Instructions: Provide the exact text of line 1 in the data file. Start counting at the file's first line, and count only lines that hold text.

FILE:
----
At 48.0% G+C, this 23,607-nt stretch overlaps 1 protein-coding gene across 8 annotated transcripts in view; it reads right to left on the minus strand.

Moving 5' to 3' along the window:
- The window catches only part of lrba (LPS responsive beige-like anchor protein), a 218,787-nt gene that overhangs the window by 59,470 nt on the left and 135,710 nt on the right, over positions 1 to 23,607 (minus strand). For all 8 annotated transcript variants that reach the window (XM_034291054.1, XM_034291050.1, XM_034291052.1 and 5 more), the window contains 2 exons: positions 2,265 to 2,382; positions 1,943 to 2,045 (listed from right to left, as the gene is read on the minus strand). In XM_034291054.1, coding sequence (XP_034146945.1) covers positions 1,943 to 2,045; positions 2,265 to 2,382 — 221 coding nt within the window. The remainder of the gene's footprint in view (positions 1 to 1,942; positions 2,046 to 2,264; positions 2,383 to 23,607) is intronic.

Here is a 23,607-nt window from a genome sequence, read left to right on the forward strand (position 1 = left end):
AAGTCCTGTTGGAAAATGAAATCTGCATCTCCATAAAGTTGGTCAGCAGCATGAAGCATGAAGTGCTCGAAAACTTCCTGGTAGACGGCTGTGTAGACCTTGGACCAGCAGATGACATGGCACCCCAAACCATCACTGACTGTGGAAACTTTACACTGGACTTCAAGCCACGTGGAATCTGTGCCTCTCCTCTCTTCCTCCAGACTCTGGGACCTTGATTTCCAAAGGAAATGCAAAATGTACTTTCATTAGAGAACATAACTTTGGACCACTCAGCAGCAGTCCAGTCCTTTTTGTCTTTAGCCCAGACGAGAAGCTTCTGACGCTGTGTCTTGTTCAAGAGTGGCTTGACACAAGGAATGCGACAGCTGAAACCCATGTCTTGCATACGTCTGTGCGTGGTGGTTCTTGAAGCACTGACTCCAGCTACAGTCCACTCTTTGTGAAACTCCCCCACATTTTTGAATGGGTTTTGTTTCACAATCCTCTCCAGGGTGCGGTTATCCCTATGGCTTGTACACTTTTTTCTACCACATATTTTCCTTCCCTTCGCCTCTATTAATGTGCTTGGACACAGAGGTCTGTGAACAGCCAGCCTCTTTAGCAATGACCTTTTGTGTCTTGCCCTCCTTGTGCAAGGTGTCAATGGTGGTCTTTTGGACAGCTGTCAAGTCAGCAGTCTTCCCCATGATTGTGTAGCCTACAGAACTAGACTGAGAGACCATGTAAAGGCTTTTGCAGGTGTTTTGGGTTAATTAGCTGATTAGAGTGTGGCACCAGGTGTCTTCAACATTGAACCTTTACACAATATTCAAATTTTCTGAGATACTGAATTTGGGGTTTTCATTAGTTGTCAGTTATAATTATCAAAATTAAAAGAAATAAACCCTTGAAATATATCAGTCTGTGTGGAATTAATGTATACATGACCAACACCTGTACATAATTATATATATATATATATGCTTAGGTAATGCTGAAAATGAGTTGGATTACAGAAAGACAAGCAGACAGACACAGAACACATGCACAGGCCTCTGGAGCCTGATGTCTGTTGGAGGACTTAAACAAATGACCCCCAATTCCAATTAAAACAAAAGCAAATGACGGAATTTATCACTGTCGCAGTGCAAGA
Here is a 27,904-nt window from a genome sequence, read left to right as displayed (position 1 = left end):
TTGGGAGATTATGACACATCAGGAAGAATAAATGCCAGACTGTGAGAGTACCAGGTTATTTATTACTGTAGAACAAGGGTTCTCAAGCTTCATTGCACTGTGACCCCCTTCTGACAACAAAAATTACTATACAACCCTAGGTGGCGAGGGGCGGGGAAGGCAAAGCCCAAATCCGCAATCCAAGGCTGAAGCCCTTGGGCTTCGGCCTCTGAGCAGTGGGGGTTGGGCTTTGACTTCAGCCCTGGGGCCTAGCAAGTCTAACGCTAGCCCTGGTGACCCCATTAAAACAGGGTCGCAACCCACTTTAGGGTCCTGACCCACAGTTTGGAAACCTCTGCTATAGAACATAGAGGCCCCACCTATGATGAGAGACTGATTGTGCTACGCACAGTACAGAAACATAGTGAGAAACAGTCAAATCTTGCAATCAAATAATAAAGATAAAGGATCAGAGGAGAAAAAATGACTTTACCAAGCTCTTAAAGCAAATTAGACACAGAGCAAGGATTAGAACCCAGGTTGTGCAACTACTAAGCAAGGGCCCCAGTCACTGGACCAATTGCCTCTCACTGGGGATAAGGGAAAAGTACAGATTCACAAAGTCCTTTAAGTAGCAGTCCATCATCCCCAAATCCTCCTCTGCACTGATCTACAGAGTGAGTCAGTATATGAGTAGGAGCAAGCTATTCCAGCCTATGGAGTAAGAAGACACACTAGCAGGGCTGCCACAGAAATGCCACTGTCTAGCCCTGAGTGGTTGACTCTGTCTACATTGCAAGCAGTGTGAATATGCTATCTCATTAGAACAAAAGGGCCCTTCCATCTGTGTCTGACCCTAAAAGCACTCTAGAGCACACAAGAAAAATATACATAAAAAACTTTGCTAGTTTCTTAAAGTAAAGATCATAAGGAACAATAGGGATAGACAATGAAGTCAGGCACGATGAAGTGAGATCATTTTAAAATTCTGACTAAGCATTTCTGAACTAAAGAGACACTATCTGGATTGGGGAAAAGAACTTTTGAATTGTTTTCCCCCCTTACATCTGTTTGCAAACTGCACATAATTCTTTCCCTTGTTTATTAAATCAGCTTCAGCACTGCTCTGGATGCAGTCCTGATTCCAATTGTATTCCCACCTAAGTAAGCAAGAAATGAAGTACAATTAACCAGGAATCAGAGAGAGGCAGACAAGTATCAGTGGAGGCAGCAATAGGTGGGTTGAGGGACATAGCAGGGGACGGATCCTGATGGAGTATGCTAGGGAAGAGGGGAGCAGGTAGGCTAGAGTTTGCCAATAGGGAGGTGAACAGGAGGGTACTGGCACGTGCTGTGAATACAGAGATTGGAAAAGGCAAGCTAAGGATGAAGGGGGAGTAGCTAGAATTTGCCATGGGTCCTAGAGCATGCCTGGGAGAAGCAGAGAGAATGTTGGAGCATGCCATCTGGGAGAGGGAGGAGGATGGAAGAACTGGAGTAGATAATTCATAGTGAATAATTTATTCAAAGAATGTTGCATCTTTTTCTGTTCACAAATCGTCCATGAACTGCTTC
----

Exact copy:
At 48.0% G+C, this 23,607-nt stretch overlaps 1 protein-coding gene across 8 annotated transcripts in view; it reads right to left on the minus strand.